Thursday, December 29, 2011

Are Stocks Good? Precious Metals Bad?

If one has been paying attention to both equity and commodity markets the past few days, one would note a dramatic divergence between precious metals commodities - particularly gold and silver - and stocks. Yesterday, all asset classes were attacked to the downside, but today, the precious metals took it on the chin while the stock markets melted up nicely on horrific, dull, low volume. Silver actually finished a bit higher, but was ground down today as low as $26.20, before rocketing up on short covering.

Once again, there was nothing triggering either the rally in stocks nor the sell-off in gold and silver. Sure enough, oil was relatively flat, meaning that what the overlords of finance would like one to believe is that gold and silver are risky and not valued investments, while paper assets such as stocks and crude oil futures are good for one's portfolio.

This is while the Fed is printing money like it actually was backed by something other than the "full faith and credit of the US government" and the nations of Europe cannot continue to carry on the socialist policies that have bankrupted many a nation much longer.

In normal times, selling off gold or silver to buy stocks would be pure speculative folly, and even in these unusual days of collapsing currencies, indecision and wild market swings, it still qualifies as a bad idea, even moreso.

The reason for the disparity between the precious metals is that the big banks, along with central bankers, actually wish to hoard gold and silver, but, as is their normal practice, don't want to pay market rates. Thus, they manipulate the price of the two metals down through the various ETFs, particularly, GLD and SLV. Such manipulation has continued for some time. In the case of gold, there is documentation that the downward manipulation has been in place for 30 or 40 years. It's only in the past decade that demand for gold has outstripped the banking cartel's ability to suppress it, but they're certainly back at it with gusto over the past few months, having the CME (post-MF Global) in their back pocket.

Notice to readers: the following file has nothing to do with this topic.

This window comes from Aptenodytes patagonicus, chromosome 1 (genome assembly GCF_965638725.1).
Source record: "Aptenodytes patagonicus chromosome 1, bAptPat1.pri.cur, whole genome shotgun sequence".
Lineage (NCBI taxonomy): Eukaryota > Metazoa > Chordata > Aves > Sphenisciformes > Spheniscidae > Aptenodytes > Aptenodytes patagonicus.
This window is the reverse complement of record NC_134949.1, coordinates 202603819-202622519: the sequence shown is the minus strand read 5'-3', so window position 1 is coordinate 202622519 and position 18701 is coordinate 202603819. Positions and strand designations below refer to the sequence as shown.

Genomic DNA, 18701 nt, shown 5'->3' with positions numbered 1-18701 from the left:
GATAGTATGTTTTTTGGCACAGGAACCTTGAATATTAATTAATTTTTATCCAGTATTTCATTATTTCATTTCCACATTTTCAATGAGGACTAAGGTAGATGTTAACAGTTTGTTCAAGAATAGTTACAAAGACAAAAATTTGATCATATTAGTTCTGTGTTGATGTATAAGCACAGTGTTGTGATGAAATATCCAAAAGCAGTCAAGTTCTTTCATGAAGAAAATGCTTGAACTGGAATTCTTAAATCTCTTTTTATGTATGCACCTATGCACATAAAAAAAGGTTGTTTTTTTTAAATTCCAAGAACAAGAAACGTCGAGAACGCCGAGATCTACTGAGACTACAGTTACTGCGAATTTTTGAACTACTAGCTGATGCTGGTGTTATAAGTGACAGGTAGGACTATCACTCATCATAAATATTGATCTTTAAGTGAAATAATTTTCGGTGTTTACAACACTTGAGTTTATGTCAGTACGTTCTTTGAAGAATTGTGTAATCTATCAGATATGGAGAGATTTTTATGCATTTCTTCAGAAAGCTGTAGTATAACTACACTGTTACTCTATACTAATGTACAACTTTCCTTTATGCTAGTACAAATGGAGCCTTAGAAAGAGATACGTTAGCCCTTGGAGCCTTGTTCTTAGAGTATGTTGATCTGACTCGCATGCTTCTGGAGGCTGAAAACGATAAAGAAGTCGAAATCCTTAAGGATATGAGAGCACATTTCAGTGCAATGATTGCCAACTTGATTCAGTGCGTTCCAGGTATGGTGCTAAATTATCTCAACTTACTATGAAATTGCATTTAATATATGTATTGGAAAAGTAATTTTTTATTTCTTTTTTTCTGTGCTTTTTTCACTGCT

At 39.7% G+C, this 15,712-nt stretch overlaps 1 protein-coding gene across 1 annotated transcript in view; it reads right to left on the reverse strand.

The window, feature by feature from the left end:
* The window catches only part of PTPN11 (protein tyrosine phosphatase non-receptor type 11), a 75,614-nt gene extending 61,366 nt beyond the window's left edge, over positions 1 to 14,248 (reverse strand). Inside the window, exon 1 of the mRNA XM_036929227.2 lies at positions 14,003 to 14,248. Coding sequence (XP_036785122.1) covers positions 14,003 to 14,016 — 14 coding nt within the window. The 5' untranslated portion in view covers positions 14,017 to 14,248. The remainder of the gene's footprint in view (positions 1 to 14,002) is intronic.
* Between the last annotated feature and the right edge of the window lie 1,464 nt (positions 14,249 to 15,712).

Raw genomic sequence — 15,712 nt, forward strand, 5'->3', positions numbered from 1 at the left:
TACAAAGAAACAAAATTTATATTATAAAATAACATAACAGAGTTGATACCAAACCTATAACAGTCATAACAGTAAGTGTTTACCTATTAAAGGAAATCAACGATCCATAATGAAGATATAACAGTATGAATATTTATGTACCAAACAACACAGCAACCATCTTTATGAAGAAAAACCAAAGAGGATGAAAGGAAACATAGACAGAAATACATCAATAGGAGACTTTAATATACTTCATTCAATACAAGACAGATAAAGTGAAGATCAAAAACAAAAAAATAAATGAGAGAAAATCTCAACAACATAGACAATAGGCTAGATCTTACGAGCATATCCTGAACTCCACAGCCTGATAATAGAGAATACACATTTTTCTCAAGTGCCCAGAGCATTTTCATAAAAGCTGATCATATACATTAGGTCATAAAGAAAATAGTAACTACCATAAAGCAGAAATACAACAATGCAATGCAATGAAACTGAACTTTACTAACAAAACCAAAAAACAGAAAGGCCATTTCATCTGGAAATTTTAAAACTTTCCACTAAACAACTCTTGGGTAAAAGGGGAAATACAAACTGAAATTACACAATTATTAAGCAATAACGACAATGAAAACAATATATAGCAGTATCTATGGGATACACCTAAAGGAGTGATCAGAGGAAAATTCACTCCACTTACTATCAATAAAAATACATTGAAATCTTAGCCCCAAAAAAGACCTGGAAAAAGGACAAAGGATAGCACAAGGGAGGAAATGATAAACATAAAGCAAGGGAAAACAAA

The truth is somewhere in between. Taken from the long-standing perspective that this blog has maintained over the past four years running, the breakdown of asset classes goes something like this: gold, silver, tools of trades, working transportation devices (cars, trucks, bikes), raw land and paid-in-full residences: GOOD. Any paper asset, excepting actual currency to meet regular expenses: NOT SO GOOD.

Tomorrow, being the last trading day of the year, we'll look at how our predictions for 2011 fared and offer a glimpse into the financial future with some quick takes on 2012.

Dow 12,287.04, +135.63 (1.12%)
NASDAQ 2,613.74, +23.76 (0.92%)
S&P 500 1,263.01, +13.37 (1.07%)
NYSE Composite 7,482.42, +85.43 (1.15%)
NASDAQ Volume 995,351,250
NYSE Volume 2,229,853,250
Combined NYSE & NASDAQ Advance - Decline: 4292-1394
Combined NYSE & NASDAQ New highs - New lows: 143-111
WTI crude oil: 99.65, +0.29
Gold: 1,540.90, -23.20
Silver: 27.32, +0.08

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